Learning to Read in Home Sweet 'Homa

Closing the Teach For America Blogging Gap
Jul 16 2012

Institute in Review, Part I

On Friday I said goodbye to my first group of students, and it was wonderful and sad and exhilarating and heartbreaking. They were fourth graders, and our class was reading and writing intensive (most of our students were significantly below grade level in their reading skills). So much happened this summer that it amazes me I only spent four weeks with those kids.

Here are some of the highlights: 

I LOVE teaching. I love it. I was really doubting myself and whether or not I was in the right place  in the first week of Institute, but meeting my students changed everything.

I LOVE teaching reading. This summer we read The Tale of Despereaux and The BFG as our class novels, and it was so much fun. Our students definitely responded much better to novels than they did to short stories. They liked knowing the characters, and they especially liked the daily suspense of wanting to know what happened next. Every student in our classroom was invested in what would happen to Despereaux and Sophie, and I think hearing more of their stories was what motivated a lot of them to keep coming back.

Teaching context clues, making predictions and visualizing came pretty naturally to me. After introducing predictions and visualizing, we were able to use those skills throughout the summer. Teaching cause and effect and theme came less naturally to me. In fact, I had to reteach both of those objectives several times, and ultimately it was my coteacher who successfully taught theme. Struggling with those to lessons taught me a lot about my weaknesses as an instructor. For example, I know now that my tendency when the material is more complicated is to instruct more and give the students less independent work time, and that’s the opposite of what they need. The harder the material, the more independent work time they need. Also, I know now that if I think the way I’m explaining something sounds confusing, it sounds that way for students, too. For me, rehearsing (out loud!) introductions to new material is going to be very very important to having a successful lesson.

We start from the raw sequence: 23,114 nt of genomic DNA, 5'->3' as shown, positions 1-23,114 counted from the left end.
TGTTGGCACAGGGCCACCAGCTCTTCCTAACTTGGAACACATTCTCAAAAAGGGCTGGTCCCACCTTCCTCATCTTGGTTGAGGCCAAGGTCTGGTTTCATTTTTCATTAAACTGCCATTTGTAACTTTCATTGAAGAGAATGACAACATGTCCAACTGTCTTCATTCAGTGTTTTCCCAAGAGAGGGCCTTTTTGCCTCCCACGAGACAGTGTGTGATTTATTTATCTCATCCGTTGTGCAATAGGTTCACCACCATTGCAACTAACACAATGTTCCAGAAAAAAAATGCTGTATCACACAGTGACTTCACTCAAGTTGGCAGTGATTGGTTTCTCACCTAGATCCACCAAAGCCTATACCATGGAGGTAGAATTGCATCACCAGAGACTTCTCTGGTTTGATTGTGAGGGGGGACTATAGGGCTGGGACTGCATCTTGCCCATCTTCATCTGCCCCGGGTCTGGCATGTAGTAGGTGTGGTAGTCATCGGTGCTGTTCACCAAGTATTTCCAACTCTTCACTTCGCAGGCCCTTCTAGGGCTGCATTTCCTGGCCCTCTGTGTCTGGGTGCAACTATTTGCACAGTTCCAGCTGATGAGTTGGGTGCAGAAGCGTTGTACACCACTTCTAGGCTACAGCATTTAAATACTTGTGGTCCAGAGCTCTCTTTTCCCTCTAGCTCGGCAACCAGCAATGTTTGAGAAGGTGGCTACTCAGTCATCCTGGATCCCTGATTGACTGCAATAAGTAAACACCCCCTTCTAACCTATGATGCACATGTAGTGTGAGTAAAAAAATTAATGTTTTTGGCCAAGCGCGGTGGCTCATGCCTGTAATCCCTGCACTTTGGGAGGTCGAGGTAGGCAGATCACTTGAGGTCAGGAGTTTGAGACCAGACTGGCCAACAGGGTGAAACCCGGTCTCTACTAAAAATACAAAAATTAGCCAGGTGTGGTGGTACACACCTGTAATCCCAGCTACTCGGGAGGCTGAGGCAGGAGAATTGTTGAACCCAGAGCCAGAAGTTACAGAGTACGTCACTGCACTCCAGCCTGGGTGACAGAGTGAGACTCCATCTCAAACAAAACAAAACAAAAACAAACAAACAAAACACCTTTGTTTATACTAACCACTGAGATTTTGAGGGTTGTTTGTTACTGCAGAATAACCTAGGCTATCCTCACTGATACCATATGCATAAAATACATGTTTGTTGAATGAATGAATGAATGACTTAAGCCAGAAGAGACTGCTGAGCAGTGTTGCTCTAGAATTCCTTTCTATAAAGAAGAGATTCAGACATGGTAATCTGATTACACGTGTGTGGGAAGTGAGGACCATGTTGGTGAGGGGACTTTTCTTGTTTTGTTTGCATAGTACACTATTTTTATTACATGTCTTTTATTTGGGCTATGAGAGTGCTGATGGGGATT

We also set rigorous growth goals in reading for all of our students. We wanted them to move from instructional (struggling) to independent readers at the reading level they tested on at the start of the summer. This is roughly the equivalent of several months of growth in reading skills. Four of our students met their growth goal, four students exceeded their growth goal, and one student DOUBLED her growth goal. Two of the students who exceeded their growth goals were our two lowest readers at the start of the summer. Telling them about their growth in reading was probably the most emotional and rewarding thing I did this summer.

Not everything that happened this summer was wonderful and successful. There are things I struggled with and there are students I failed. I’m still sorting through the hows, whys and lessons learned for those, but you can expect an update soon.

On a personal note: I’m settled in to Oklahoma City, and orientation at my school (where I’ll be teaching 6th grade reading) starts this week.  I’m happy to have so many friends from Institute in town, but I’m missing some folks (and dogs) in Texas horribly right now. At Institute I was too busy to miss anyone too much, but now that I have a few days to relax I’m starting to feel homesick. Oklhaoma City is pretty cool, though, and I know I’ll be fine as soon as I get back in the classroom. 

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Comfort the Afflicted, Afflict the Comfortable

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